Grey Gardens has become a cult classic over time with Little Edie, who is easily the star of the show, remaining a fashion icon long after her death. There’s tons of memorable quotes (“he always compliments me on the way I do my corn”, anyone?) and fun moments, but the overarching feeling is one of sadness. Watching Grey Gardens, the sense of loss both Big and Little Edie feel for their past life, wealthier times when they were members of New York’s high society and not shunned shut-ins, is palpable. It’s safe to say that the longing for the glory days and the constant rumination over missed opportunities, and what could have been, is painful to watch, but the Edies have a strong sense of survival, and they get through. As Little Edie would put it, they are ‘staunch characters’. That’s ‘S-T-A-U-N-C-H’. Let’s scent them.
2015 is finally here and seeing as we’ve all spent some time looking back at the year that has just passed, it seems fitting now to look forward to the year that will be. In truth, 2014 saw 12 months of pretty solid perfume output from the industry and it would be fair to say that there really was some beautiful fragrances released in the year, but as with every year, there was also a lot of less-great stuff, too.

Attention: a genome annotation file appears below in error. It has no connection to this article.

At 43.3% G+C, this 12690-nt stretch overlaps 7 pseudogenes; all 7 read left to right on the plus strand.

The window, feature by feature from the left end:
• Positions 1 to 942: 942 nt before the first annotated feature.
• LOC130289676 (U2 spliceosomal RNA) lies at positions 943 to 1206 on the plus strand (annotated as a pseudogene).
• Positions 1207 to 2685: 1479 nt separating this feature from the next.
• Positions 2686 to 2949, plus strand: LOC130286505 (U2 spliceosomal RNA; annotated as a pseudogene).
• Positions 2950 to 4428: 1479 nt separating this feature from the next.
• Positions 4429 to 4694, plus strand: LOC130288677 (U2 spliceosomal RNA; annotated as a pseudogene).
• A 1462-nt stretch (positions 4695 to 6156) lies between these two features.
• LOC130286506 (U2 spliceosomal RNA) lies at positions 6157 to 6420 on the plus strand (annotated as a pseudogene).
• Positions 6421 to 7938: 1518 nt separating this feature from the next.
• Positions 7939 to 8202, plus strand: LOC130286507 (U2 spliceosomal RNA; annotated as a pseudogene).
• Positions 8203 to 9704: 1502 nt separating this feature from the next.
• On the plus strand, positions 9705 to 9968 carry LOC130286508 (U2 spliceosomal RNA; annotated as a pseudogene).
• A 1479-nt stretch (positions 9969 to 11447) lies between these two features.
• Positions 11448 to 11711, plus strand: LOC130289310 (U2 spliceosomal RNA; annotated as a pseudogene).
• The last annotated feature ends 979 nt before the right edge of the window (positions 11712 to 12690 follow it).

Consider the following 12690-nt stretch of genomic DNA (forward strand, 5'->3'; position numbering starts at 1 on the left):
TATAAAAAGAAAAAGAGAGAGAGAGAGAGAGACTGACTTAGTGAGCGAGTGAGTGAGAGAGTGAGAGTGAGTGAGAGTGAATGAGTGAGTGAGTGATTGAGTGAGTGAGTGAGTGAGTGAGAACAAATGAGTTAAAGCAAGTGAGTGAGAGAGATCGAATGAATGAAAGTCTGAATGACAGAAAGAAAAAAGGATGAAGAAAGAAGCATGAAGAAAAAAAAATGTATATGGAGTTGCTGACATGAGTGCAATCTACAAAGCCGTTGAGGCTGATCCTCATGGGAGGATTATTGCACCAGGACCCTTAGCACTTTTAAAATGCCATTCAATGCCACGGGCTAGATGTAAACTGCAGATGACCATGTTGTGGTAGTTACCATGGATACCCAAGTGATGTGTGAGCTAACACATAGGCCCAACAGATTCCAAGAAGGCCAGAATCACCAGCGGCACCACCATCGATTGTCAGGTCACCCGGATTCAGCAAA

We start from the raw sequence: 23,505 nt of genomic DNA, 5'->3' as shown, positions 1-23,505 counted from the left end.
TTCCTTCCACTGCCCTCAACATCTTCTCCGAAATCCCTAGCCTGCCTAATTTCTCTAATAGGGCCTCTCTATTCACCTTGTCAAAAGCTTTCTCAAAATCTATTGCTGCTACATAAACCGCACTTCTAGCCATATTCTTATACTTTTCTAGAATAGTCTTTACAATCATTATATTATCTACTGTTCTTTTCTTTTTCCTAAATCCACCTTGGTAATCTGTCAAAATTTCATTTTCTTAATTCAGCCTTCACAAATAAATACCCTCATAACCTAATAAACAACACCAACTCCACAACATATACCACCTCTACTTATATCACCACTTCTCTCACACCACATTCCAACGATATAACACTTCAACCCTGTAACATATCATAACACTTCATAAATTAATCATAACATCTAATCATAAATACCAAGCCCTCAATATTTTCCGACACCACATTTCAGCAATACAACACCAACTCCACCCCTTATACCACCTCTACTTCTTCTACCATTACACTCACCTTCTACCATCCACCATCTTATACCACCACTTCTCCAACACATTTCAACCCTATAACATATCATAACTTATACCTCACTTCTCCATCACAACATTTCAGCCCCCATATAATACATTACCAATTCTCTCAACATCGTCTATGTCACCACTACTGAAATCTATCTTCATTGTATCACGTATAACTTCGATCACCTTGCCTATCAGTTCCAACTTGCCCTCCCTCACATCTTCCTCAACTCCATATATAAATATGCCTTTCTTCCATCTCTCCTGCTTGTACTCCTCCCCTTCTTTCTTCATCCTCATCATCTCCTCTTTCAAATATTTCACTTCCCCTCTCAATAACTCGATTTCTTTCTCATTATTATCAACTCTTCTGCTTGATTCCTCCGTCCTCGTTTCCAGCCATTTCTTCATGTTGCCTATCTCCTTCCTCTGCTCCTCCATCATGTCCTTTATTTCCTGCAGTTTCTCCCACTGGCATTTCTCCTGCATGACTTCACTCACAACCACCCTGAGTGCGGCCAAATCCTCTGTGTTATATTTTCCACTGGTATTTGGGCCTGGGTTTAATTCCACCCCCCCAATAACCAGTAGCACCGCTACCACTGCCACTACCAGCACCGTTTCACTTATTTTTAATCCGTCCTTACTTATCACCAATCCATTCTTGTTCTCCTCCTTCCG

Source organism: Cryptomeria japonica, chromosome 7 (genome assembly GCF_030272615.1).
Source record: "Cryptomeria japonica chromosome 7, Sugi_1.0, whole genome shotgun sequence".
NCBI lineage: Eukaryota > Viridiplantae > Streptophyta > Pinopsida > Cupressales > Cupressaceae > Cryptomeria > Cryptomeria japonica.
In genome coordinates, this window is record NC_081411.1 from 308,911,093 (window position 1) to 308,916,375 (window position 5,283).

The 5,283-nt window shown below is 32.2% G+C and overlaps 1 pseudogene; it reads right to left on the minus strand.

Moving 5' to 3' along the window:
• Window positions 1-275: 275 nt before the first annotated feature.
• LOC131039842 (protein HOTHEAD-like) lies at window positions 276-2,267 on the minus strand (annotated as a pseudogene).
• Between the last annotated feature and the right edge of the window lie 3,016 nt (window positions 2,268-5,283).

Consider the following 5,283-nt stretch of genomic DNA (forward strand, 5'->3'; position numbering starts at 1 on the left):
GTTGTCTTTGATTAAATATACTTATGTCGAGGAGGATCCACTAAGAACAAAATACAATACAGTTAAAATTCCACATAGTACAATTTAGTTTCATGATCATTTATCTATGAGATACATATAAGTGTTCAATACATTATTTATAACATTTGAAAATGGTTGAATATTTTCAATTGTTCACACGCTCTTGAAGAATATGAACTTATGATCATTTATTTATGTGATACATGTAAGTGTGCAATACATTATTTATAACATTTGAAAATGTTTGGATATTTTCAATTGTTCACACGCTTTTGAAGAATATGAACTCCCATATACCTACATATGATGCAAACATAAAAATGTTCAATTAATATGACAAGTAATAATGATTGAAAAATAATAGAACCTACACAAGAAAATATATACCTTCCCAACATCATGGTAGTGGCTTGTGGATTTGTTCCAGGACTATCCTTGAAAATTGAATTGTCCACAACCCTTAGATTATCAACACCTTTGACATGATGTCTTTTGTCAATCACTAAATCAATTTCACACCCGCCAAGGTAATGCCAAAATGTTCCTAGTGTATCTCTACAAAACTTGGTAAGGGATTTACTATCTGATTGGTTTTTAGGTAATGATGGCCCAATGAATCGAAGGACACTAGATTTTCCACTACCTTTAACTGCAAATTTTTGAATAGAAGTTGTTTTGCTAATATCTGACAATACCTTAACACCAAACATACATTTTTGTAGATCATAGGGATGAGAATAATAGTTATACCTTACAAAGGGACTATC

To kick off the new year, I’ve put together a list of hopes and wishes for 2015. They cover what I’d like to see from the perfume industry, as well as some things that I would rather not have to see. I’ve also taken a brief look at some of the upcoming launches that I’m most excited about. 2015 is going to be a great year, I can feel it, so let’s hope and dream that this year will be even better than expected.